Posted by: coqui44 | February 14, 2011 7:15 PM | Report abuse

"Christian Nation" indeed.

Posted by: areyousaying | February 14, 2011 8:21 PM | Report abuse

These federal Agencies and bureaus are not much more than an elite group of despotic nobles ruling with impunity, immunity and indulgence. These aristocrats in governmet agencies enact rules, regualtion, mandates and laws and usurrp and contravene our Constitution. These petty dictators impose fines and insert laws into our Codex of the Rederal Register like feudal lords ruling over contemptible sefs.These bureaucratic lords, like most government workers, live lavishly and are paid lucratively and have entitlements, benefits and pensions far exceeding what the averahe american peasant has. These government workers are the only ones the democrats care about. And they will fight any decrease despite the impoverishment and tax debt imposed upon you.

Posted by: ServantusDei | February 14, 2011 10:26 PM | Report abuse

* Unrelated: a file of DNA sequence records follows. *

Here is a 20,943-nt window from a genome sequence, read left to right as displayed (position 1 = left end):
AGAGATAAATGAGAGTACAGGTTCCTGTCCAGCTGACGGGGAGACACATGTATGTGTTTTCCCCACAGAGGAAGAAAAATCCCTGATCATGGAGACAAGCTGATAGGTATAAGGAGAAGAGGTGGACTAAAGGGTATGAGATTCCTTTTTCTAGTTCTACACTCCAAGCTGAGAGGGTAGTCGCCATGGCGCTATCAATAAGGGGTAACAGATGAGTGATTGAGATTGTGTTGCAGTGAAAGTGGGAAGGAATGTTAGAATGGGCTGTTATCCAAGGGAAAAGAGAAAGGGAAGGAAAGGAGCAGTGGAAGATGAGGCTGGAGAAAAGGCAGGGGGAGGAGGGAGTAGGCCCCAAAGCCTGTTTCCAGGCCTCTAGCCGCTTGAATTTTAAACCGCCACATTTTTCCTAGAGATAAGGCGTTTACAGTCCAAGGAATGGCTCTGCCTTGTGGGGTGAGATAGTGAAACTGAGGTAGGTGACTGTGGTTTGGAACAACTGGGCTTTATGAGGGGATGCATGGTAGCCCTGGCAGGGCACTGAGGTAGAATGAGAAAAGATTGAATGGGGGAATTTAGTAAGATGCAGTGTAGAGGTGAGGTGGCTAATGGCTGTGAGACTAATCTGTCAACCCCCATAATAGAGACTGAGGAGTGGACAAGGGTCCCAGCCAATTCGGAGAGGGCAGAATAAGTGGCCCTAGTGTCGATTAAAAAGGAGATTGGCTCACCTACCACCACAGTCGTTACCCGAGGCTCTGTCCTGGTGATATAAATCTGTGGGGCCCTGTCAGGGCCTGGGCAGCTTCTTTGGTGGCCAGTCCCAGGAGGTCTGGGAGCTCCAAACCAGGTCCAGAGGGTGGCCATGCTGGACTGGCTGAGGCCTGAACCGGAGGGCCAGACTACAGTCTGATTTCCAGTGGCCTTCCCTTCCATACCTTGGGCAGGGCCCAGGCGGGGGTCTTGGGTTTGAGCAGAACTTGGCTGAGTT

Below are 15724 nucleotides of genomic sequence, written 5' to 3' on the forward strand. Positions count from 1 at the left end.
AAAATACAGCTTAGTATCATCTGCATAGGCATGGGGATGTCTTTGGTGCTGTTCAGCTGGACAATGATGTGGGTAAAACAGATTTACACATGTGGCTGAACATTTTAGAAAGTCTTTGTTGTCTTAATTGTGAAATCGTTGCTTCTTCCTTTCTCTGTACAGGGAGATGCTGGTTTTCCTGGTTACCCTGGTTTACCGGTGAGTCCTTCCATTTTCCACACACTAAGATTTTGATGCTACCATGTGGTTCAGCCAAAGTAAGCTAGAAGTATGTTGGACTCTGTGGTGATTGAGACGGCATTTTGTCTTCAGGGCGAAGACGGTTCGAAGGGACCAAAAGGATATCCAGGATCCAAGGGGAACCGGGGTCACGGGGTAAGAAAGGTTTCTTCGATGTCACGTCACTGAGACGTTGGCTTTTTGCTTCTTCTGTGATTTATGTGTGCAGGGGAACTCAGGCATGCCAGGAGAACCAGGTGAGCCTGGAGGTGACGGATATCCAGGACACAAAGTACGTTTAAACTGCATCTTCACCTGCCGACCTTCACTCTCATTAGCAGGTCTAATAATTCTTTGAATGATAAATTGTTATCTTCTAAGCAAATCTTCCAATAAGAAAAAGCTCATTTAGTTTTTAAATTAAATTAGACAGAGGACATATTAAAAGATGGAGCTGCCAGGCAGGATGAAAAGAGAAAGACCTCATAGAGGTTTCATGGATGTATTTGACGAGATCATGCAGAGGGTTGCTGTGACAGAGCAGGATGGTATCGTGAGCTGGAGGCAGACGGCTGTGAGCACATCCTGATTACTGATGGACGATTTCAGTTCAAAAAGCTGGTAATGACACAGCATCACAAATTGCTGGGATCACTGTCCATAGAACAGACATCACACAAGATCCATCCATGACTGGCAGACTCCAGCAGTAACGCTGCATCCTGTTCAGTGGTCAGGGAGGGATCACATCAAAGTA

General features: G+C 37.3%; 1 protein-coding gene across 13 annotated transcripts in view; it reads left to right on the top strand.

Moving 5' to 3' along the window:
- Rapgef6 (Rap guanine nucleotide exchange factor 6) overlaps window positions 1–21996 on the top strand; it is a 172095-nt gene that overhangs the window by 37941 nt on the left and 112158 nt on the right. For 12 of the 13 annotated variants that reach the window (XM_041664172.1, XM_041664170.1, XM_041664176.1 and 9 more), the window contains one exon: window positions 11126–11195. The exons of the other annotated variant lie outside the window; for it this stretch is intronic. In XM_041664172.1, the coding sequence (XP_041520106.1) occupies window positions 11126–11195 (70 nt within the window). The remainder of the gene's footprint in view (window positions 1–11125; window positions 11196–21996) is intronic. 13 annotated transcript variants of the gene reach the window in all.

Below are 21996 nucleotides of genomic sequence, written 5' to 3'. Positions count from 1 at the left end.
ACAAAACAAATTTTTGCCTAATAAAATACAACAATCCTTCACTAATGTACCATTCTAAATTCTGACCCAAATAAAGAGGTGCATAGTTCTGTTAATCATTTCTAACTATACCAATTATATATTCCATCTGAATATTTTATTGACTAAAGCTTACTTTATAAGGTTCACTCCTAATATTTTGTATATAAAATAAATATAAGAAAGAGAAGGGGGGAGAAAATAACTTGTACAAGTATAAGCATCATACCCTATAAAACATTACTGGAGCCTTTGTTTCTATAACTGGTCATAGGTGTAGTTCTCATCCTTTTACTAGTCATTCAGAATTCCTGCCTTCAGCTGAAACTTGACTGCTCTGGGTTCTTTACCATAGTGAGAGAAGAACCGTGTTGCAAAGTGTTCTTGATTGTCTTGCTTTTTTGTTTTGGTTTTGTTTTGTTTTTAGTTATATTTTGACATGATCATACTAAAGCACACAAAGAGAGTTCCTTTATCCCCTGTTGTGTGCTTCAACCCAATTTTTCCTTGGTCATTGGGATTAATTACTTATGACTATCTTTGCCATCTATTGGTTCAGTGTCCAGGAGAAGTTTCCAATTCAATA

HUD's budget should be cut by $41 billion. Why is the National Science Foundationn a winner?

Posted by: priveye | February 15, 2011 4:49 AM | Report abuse

These numbers are absolutely CRAZY. Every line item needs to be cut at least 5%. Nothing should increase. Get this under control. STOP the madness. Why increase anything? Do more with less. It can be done. We dont need to fund the world's causes. Health or military. Stop the spending now!!!

Posted by: espnfan | February 15, 2011 6:26 AM | Report abuse

"For even when we were with you, we used to give you this order: if anyone is not willing to work, then he is not to eat, either."

2 Thessalonians 3:10

Posted by: GenXluvtech | February 15, 2011 9:36 AM | Report abuse

Maybe they've zeroed out the Department of Commerce budget.

Posted by: rt42 | February 15, 2011 11:18 AM | Report abuse